She explained that this issue is not only observable in Arab societies but also in societies that are deemed democratic such as the U.S. 

Jahwara said Tunisia is far from being a “success story,” and that the country is still facing a myriad of challenges despite its “success” in comparison to other Arab nations. 

“People can speak their minds now but where is the economic and social progress?” she said. 

Al Khawaja, a Bahraini activist who advocates for greater freedom, took over the conversation to discuss the most important lessons she learned about the uprisings. Al Khawaja explained that in order to tackle the problem at its roots and really address it, there is a need for “solidarity among the nations.”

“Our governments do this,” she said. “They work with each other, they learn from each other, they make each other stronger—we need to do the same,” she said, 

She emphasized the need for collective community care and support: “The hardest thing for me is to see that many of the activists of 2011 are struggling to survive, struggling to continue. We talk about human rights, we talk about the person while they are being imprisoned and subjected to violence, but once they are released, they are forgotten.”

In the second half of the panel, an attendee asked if the shift of power to the Gulf states and the signing of the Abraham Accords will make it harder for revolutions to carry out. 

Kraidy explained that in order to understand the significance of the Abraham Accords for political stability in the region, they need to be put into context. He asserted that the main reason these accords took place is because they were done “under tremendous pressures from the Trump administration.”

He added that the situation is much more complex than it appears to be and that now that Trump has left, the countries might reconsider their positions if they don’t get their part of the deal.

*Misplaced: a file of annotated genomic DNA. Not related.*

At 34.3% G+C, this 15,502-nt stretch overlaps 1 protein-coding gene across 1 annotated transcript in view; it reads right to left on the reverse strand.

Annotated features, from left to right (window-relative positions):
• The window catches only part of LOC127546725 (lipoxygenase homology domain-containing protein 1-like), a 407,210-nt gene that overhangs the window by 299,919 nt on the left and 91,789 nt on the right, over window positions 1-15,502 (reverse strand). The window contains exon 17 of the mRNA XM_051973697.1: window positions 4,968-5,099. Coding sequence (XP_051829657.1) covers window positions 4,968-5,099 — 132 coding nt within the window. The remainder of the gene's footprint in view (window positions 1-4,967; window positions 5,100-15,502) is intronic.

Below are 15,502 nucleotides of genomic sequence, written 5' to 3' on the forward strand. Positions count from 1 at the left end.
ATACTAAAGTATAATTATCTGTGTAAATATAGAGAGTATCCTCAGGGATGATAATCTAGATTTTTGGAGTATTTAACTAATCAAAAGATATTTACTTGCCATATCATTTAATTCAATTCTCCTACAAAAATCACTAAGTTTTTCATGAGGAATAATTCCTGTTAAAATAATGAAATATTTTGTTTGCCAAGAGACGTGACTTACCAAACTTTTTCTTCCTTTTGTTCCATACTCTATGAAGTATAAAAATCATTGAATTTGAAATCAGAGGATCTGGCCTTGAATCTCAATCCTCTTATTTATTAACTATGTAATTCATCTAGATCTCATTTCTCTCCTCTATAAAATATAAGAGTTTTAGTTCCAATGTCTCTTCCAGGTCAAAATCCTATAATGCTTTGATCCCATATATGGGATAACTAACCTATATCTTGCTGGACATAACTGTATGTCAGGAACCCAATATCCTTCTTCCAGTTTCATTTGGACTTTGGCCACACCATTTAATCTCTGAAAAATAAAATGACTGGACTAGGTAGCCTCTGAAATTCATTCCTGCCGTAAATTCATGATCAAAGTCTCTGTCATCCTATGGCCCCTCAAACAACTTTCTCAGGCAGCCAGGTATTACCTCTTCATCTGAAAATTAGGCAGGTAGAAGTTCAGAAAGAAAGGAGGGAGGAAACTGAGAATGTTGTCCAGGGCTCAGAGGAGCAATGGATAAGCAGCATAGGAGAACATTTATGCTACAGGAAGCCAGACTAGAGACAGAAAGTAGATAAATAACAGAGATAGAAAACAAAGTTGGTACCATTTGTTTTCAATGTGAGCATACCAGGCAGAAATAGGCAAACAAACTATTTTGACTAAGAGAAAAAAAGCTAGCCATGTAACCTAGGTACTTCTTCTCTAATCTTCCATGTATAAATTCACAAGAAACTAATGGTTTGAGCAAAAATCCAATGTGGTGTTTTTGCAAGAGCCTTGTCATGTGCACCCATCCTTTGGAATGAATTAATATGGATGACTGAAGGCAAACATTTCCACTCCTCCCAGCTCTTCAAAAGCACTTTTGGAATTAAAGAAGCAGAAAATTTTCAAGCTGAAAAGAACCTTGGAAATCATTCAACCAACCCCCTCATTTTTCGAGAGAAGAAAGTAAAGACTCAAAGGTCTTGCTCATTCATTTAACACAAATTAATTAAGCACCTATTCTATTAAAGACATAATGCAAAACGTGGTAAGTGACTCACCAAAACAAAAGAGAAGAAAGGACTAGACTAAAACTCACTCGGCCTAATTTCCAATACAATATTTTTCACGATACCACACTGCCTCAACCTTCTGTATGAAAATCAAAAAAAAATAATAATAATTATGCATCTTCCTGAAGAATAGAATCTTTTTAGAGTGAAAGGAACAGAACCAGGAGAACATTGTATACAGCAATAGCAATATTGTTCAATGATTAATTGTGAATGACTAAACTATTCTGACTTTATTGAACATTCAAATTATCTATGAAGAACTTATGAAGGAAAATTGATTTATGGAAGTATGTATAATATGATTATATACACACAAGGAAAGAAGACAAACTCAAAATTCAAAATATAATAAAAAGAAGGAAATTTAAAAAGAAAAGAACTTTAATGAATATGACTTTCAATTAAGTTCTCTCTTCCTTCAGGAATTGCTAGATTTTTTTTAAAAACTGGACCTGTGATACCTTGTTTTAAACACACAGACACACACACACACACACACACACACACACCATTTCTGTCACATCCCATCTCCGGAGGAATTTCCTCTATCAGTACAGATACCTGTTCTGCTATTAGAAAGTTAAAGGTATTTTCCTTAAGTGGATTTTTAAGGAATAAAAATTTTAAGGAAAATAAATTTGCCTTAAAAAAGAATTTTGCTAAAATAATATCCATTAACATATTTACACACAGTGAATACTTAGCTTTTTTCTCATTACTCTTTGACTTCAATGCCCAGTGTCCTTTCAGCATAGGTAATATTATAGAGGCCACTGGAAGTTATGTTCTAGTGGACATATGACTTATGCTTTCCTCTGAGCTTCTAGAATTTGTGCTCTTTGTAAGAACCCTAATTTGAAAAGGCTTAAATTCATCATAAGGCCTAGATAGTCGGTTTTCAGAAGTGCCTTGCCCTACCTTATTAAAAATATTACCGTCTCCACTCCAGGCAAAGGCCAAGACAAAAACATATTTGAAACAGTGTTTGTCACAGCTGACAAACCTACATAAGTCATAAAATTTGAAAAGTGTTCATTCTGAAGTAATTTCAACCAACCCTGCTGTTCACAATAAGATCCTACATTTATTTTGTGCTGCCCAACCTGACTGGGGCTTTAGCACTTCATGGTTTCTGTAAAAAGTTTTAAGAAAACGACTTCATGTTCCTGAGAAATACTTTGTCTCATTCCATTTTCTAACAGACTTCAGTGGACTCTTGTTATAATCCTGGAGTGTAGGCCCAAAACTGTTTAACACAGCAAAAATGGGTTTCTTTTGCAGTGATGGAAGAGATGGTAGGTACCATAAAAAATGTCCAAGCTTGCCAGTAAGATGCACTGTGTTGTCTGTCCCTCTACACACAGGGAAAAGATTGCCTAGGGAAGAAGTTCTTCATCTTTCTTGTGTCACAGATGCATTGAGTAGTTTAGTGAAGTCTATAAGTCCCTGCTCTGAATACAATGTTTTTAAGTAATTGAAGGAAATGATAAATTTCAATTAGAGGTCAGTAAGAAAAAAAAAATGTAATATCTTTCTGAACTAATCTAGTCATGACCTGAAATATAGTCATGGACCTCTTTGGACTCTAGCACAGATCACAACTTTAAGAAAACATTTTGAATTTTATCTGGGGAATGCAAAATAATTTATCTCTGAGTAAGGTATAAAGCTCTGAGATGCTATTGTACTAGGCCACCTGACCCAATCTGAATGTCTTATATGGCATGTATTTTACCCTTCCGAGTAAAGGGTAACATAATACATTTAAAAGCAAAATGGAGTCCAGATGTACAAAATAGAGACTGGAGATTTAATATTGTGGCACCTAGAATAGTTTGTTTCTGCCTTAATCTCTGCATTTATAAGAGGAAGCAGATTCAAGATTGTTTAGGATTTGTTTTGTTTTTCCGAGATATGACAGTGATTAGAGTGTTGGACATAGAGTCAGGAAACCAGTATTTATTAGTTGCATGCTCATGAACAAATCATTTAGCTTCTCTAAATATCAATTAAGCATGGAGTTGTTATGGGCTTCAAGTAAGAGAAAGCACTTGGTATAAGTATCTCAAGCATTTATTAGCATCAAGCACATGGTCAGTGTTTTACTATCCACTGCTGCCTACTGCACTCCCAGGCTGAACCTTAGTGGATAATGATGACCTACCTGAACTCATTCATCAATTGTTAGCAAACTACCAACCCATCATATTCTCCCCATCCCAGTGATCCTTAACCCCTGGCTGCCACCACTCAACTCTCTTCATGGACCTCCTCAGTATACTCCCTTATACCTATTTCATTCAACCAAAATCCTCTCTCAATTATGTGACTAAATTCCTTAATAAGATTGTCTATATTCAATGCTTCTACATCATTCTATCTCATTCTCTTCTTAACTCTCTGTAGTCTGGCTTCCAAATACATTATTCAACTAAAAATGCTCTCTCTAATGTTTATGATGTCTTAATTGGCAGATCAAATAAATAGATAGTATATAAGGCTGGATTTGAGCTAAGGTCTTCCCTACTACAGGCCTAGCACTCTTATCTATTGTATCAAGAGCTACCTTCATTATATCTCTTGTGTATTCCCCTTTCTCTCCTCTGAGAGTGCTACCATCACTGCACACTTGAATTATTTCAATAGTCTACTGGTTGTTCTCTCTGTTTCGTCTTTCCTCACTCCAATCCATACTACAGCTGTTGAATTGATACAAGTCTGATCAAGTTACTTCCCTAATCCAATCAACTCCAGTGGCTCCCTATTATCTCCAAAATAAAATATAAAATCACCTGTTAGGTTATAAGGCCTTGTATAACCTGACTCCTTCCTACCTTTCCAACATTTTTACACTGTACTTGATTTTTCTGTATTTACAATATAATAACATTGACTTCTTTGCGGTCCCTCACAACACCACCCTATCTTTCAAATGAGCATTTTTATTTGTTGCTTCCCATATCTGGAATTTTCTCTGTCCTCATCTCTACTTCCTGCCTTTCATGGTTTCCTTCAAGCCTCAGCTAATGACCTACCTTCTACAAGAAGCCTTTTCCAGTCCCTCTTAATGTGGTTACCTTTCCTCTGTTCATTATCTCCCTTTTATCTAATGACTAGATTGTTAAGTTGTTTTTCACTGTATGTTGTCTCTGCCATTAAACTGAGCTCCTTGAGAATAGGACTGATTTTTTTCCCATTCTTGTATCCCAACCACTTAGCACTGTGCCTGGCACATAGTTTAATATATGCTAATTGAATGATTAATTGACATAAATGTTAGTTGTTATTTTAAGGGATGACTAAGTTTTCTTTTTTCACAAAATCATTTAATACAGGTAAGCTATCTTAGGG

Al Khawaja, on the other hand, spoke about concerns of surveillance that could hinder activism in the region. She gave an example of the UAE buying surveillance technology from NSO, an Israeli company, and using it to target Ahmed Mansoor, an Emirati activist. 

Another attendee asked the panelists to share advice to young activists striving to mount their own personal struggles for democracy. 

Attallah stressed that it is crucial to remember that the struggle for democracy and human rights is a process and that young activists must constantly “learn how to do things differently.”

Jawhara emphasized the importance of moving forward and prioritizing economic problems. She explained that building democratic institutions is certainly important but solving people’s problems and addressing their struggles should be addressed with equal attention, even in the initial phases of restoration. 

She added that the political elite has grown alienated from people’s everyday problems and that this requires that “we equate the priorities of the elite to the priorities of the ordinary people.”

Bishara concluded by reminding the audience of the importance of taking the right path to meaningful and palpable change. 

“Democracy takes more than some passion in the streets as we all know…what we need is a social contract. It’s a transition where everyone has a stake,” he said.